French Muslims Undecided on President

Seeking the best candidate to serve interests of the sizable minority, French Muslims are still undecided on whom they would vote for in the country's 2007 presidential elections.

French Muslims Undecided on President

"French Muslims are looking for a candidate whose platform lives up to their  aspirations and defends their interests," Lhaj Thami Breze, Chairman of the Union of French Islamic Organizations (UOIF), told Friday, November 24.

"We will vote for any candidate who has a clear stand on burning Muslim issues like Islamophobia, racism and discrimination, the right of Muslims to build schools and mosques and to wear hijab."

Hasan Farsado, the head of Union of Muslim Associations (UMA) in the Seine-Saint-Denis district, agreed.

"Muslims have no favorite candidate yet," he added.

Segolene Royal has won the candidacy of the Socialist Party as the first woman to run for the 2007 presidential elections.

Royal, a telegenic career politician who has built an image as a party outsider infused with fresh ideas, is tipped as the only candidate capable of challenging Nicolas Sarkozy, the potential candidate of the Union for Popular Movement (UMP).

Sarkozy, however, is being challenged by Prime Minister Dominique de Villepin and Defense Minister Michele Alliot-Marie.

Mohamed Al-Mesteri, director of the International Institute of Islamic Thought (IIIT), said French Muslims are in a "state of anticipation".

"We want presidential candidates from the right and the left to come clean on Muslim and immigrant issues," he said.

More than half of France's 5-6 million Muslims are eligible voters.

No Difference


"We want presidential candidates from the right and the left to come clean on Muslim and immigrant issues," said Mesteri.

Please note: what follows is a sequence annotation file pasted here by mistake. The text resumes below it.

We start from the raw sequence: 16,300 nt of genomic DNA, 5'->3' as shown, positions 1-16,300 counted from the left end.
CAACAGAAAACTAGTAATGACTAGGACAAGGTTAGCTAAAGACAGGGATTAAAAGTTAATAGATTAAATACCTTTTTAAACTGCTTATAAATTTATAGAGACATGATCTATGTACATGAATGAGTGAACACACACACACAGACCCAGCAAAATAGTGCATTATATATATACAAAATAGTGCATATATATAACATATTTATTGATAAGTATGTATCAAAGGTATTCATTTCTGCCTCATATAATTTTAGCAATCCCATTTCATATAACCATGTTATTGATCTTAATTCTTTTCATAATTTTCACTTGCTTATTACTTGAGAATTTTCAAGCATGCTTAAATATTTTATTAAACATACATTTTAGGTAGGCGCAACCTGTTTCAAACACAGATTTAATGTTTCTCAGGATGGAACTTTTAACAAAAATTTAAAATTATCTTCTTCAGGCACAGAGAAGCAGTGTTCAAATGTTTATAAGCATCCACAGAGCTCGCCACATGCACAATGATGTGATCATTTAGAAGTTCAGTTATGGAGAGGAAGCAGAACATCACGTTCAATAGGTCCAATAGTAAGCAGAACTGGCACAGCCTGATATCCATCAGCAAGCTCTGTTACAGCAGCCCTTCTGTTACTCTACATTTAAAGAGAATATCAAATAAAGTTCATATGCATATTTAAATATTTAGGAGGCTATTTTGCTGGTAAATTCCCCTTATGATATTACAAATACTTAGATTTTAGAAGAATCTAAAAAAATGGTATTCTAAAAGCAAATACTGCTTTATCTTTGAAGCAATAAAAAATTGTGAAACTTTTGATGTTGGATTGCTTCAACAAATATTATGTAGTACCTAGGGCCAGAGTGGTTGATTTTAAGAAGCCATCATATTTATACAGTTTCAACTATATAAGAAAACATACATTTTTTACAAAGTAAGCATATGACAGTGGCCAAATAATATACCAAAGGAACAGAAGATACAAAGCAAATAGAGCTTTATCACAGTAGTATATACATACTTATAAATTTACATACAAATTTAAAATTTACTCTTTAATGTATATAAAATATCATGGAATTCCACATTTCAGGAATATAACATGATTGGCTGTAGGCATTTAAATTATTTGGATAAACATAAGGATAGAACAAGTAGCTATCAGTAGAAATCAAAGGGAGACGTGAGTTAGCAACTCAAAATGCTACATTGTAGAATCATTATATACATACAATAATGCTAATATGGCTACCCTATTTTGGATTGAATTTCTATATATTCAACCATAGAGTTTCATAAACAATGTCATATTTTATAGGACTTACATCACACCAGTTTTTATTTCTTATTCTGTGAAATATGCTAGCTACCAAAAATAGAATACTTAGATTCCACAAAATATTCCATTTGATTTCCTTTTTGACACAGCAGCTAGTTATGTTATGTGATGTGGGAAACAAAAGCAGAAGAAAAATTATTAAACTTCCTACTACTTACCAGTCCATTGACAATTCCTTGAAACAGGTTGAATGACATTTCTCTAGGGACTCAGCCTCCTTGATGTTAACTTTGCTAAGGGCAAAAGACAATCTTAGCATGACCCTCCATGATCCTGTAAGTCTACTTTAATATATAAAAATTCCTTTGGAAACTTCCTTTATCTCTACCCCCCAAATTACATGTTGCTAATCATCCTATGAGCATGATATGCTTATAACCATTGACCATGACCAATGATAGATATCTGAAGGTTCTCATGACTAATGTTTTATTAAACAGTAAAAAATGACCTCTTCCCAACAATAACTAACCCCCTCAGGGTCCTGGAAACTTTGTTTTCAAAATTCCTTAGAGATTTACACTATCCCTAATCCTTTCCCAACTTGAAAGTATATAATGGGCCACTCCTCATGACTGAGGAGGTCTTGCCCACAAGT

Breze said the UOIF has asked for a meeting with the Socialist candidate.

"We want to know her stances on the issues of Muslims and immigrants," he added.

"Royal has no clear-cut position about these issues, regardless of the traditional position of the Socialist Party."

The Socialist candidate is not known for anti-Muslim stances.

Secularists even blame Royal for not supporting a ban on hijab in public schools.

Farsado, however, sees no gains in supporting Royal.

"Royal's stances are not different from those of the Socialists who generally marginalize the role of religion," he told IOL.

To Mesteri, the differences are very blur between Royal and Sarkozy.

"French Muslims see no difference between Royal and Sarkozy," he said.

"Both candidates have similar stances on Islam and immigration, though Royal's position about security and the suburbs are quite different from those of Sarkozy who described the suburbanites as 'scum' "

In October 2005, thousands of youths in the high-immigration suburbs took to the streets to protest the death of two youth fleeing police in Clichy-Sous-Bois outside Paris.

The three-week riots ignited pent up frustration among young men, many of North African origin, at racism, unemployment, marginalization and mistreatment by police.

Pro-Arab Issues

Farsado said French Muslims will vote for candidates who are generally supporters for Arab issues.

"Stances on the Palestinian problem, Iraq and the Islamic issues will define stance of the Muslim voters in the coming elections," he said.

He said that the French Socialists were known as less supportive of the Palestinian rights.

"They are known for their close ties with the Zionist lobby," he said.

Farsado said the Muslim vote rely counts in the elections, saying Muslim voters played a role in the defeat of Socialist candidate Lionel Jospin in the 2002 presidential elections after he had described the Lebanese resistance group Hizbullah as a "terrorist" movement.

Farsado, however, advise Muslims to caste their votes for loyalists of incumbent President Jacques Chirac.

"They are close to the French Muslims and sympathizers with the Arab issues," he added.

IOL has learnt that many French Muslim organizations have received signals that incumbent Chirac was mulling a reelection.

Communications have also been under way with French Muslim leaders to guarantee Muslim support for Chirac or one of his loyalists during the 2007 polls.

Farsado ruled out Muslim support for UMP candidate Sarkozy.

"Sarkozy has now a serious image problem within the Muslim minority in France," he said.

"Sarkozy is notorious for his stances during the 2005, his passivism during the Israeli war on Lebanon and bids to court US President George W. Bush's Republicans," he explained.

Güncelleme Tarihi: 20 Eylül 2018, 18:16